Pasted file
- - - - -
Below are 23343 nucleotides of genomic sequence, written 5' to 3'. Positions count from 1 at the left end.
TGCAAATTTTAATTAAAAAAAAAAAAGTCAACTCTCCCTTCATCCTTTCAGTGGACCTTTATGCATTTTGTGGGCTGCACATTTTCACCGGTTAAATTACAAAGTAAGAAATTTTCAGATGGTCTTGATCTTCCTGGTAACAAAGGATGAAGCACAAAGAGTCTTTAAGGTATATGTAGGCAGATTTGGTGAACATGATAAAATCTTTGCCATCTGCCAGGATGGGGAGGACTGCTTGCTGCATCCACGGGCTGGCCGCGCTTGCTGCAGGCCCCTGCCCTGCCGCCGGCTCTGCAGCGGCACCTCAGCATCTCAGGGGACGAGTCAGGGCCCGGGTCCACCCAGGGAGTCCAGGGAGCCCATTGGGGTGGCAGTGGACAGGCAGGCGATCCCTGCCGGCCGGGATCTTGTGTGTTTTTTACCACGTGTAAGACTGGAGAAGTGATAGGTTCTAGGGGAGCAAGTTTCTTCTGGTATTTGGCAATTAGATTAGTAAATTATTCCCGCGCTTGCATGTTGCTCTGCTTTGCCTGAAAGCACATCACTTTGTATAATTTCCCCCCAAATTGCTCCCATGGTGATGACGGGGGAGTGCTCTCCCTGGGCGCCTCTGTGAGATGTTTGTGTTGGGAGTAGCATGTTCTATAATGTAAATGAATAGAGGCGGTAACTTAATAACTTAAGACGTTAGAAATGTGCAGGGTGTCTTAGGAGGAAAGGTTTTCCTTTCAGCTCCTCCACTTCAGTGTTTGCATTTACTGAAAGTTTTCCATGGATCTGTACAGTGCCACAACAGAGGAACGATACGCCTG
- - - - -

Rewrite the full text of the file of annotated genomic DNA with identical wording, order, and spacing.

Below are 23343 nucleotides of genomic sequence, written 5' to 3'. Positions count from 1 at the left end.
TGCAAATTTTAATTAAAAAAAAAAAAGTCAACTCTCCCTTCATCCTTTCAGTGGACCTTTATGCATTTTGTGGGCTGCACATTTTCACCGGTTAAATTACAAAGTAAGAAATTTTCAGATGGTCTTGATCTTCCTGGTAACAAAGGATGAAGCACAAAGAGTCTTTAAGGTATATGTAGGCAGATTTGGTGAACATGATAAAATCTTTGCCATCTGCCAGGATGGGGAGGACTGCTTGCTGCATCCACGGGCTGGCCGCGCTTGCTGCAGGCCCCTGCCCTGCCGCCGGCTCTGCAGCGGCACCTCAGCATCTCAGGGGACGAGTCAGGGCCCGGGTCCACCCAGGGAGTCCAGGGAGCCCATTGGGGTGGCAGTGGACAGGCAGGCGATCCCTGCCGGCCGGGATCTTGTGTGTTTTTTACCACGTGTAAGACTGGAGAAGTGATAGGTTCTAGGGGAGCAAGTTTCTTCTGGTATTTGGCAATTAGATTAGTAAATTATTCCCGCGCTTGCATGTTGCTCTGCTTTGCCTGAAAGCACATCACTTTGTATAATTTCCCCCCAAATTGCTCCCATGGTGATGACGGGGGAGTGCTCTCCCTGGGCGCCTCTGTGAGATGTTTGTGTTGGGAGTAGCATGTTCTATAATGTAAATGAATAGAGGCGGTAACTTAATAACTTAAGACGTTAGAAATGTGCAGGGTGTCTTAGGAGGAAAGGTTTTCCTTTCAGCTCCTCCACTTCAGTGTTTGCATTTACTGAAAGTTTTCCATGGATCTGTACAGTGCCACAACAGAGGAACGATACGCCTG